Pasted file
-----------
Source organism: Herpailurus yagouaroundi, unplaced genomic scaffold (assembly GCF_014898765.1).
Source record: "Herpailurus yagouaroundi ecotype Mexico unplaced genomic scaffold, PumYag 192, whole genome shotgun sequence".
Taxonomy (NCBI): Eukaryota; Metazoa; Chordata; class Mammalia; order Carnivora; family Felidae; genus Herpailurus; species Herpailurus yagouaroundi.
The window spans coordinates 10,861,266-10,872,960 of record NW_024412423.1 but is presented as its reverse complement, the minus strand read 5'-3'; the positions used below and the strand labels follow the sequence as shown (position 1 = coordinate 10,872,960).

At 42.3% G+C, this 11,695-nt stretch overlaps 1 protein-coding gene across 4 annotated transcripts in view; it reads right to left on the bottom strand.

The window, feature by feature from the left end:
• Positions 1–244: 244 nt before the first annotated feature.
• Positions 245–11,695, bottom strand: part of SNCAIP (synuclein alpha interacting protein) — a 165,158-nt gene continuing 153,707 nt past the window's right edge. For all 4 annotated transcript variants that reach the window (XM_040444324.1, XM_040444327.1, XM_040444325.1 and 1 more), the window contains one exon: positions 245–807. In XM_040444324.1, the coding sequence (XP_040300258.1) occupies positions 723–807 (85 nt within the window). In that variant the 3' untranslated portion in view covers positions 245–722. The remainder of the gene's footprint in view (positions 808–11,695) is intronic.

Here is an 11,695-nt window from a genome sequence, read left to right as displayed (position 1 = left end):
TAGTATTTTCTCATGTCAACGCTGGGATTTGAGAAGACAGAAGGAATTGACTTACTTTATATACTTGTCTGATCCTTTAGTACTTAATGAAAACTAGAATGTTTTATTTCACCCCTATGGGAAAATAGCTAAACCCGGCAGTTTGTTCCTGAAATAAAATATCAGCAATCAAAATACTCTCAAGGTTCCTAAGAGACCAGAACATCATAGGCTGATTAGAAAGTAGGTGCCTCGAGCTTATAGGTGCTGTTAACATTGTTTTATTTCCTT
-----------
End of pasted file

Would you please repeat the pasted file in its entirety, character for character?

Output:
Source organism: Herpailurus yagouaroundi, unplaced genomic scaffold (assembly GCF_014898765.1).
Source record: "Herpailurus yagouaroundi ecotype Mexico unplaced genomic scaffold, PumYag 192, whole genome shotgun sequence".
Taxonomy (NCBI): Eukaryota; Metazoa; Chordata; class Mammalia; order Carnivora; family Felidae; genus Herpailurus; species Herpailurus yagouaroundi.
The window spans coordinates 10,861,266-10,872,960 of record NW_024412423.1 but is presented as its reverse complement, the minus strand read 5'-3'; the positions used below and the strand labels follow the sequence as shown (position 1 = coordinate 10,872,960).

At 42.3% G+C, this 11,695-nt stretch overlaps 1 protein-coding gene across 4 annotated transcripts in view; it reads right to left on the bottom strand.

The window, feature by feature from the left end:
• Positions 1–244: 244 nt before the first annotated feature.
• Positions 245–11,695, bottom strand: part of SNCAIP (synuclein alpha interacting protein) — a 165,158-nt gene continuing 153,707 nt past the window's right edge. For all 4 annotated transcript variants that reach the window (XM_040444324.1, XM_040444327.1, XM_040444325.1 and 1 more), the window contains one exon: positions 245–807. In XM_040444324.1, the coding sequence (XP_040300258.1) occupies positions 723–807 (85 nt within the window). In that variant the 3' untranslated portion in view covers positions 245–722. The remainder of the gene's footprint in view (positions 808–11,695) is intronic.

Here is an 11,695-nt window from a genome sequence, read left to right as displayed (position 1 = left end):
TAGTATTTTCTCATGTCAACGCTGGGATTTGAGAAGACAGAAGGAATTGACTTACTTTATATACTTGTCTGATCCTTTAGTACTTAATGAAAACTAGAATGTTTTATTTCACCCCTATGGGAAAATAGCTAAACCCGGCAGTTTGTTCCTGAAATAAAATATCAGCAATCAAAATACTCTCAAGGTTCCTAAGAGACCAGAACATCATAGGCTGATTAGAAAGTAGGTGCCTCGAGCTTATAGGTGCTGTTAACATTGTTTTATTTCCTT